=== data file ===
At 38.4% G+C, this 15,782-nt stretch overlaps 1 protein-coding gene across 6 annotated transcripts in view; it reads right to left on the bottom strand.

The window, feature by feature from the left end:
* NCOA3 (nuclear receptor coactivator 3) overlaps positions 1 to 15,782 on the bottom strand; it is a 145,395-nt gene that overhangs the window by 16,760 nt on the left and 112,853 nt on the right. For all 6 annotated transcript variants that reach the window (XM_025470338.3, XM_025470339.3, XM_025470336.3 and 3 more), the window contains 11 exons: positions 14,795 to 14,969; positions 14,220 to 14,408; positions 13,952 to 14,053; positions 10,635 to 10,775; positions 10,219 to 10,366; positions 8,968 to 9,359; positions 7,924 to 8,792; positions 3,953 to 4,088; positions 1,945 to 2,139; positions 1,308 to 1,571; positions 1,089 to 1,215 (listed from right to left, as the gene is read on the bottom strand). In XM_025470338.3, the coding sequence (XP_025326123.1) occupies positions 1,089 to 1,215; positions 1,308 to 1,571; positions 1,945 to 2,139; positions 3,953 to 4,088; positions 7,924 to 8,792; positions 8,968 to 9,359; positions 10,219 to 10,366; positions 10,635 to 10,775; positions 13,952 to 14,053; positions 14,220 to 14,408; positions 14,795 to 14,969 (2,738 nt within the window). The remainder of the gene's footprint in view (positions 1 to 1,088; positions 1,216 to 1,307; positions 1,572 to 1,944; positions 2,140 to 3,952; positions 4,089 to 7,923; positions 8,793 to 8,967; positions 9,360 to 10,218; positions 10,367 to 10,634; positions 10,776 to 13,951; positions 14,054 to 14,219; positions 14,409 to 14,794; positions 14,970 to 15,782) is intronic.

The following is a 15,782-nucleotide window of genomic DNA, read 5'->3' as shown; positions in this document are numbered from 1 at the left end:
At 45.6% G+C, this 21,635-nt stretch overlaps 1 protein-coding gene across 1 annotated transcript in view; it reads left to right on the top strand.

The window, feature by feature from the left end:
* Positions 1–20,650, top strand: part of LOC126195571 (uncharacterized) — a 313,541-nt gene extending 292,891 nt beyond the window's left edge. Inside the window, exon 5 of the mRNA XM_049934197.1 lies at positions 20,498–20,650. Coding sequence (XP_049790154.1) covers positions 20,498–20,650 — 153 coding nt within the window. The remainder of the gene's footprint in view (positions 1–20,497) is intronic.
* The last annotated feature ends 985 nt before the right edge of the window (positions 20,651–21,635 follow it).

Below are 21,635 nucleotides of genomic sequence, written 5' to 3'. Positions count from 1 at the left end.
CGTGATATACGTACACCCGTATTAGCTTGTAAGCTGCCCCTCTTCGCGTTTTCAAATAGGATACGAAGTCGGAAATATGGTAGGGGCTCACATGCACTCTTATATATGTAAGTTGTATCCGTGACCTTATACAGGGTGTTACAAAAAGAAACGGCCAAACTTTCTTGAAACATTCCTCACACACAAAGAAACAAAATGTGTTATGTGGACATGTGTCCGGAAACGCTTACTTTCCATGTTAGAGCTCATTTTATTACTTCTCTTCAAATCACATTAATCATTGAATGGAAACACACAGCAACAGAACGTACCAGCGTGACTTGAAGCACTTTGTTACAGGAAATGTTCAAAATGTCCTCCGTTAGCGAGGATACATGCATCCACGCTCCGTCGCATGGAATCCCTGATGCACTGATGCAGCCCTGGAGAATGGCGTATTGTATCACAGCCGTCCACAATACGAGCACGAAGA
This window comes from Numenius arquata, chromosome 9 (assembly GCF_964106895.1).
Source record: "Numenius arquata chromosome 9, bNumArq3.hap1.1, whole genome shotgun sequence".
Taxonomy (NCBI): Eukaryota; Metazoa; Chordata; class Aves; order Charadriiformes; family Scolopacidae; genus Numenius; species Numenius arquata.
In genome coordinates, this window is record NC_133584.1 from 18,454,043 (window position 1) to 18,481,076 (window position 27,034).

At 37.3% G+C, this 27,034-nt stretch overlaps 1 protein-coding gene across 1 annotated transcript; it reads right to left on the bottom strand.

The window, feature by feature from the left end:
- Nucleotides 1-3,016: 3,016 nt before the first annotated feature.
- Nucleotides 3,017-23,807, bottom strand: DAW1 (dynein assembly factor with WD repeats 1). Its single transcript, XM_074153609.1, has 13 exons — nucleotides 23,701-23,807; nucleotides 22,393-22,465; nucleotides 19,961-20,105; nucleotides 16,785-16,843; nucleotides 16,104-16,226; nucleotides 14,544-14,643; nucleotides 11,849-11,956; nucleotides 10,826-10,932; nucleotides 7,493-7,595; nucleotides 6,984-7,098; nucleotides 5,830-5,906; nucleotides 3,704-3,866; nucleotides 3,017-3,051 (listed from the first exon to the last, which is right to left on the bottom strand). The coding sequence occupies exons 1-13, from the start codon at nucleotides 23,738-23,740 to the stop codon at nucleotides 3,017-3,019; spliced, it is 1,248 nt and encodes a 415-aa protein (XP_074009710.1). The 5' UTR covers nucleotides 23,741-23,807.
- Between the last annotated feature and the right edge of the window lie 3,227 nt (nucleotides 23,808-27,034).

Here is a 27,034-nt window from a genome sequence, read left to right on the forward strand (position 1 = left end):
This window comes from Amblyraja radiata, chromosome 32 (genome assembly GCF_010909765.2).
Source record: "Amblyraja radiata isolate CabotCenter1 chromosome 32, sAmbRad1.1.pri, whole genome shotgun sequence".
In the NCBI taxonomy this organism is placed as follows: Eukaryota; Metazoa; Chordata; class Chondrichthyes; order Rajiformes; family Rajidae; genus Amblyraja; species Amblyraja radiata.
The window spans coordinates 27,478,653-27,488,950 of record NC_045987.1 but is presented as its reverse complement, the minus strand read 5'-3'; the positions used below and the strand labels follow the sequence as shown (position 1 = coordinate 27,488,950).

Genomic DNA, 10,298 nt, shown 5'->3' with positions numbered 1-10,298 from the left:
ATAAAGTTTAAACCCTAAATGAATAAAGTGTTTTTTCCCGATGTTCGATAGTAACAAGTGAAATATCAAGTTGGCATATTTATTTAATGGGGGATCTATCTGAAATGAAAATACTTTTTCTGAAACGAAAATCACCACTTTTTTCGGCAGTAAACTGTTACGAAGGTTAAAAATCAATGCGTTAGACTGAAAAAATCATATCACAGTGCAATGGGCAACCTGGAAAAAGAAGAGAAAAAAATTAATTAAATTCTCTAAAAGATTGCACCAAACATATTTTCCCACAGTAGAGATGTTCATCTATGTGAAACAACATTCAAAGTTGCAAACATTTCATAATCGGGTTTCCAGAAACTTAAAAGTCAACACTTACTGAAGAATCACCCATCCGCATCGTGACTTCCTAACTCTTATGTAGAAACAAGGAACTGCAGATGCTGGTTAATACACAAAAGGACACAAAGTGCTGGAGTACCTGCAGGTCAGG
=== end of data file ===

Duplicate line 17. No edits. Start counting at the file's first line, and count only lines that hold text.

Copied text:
- Nucleotides 1-3,016: 3,016 nt before the first annotated feature.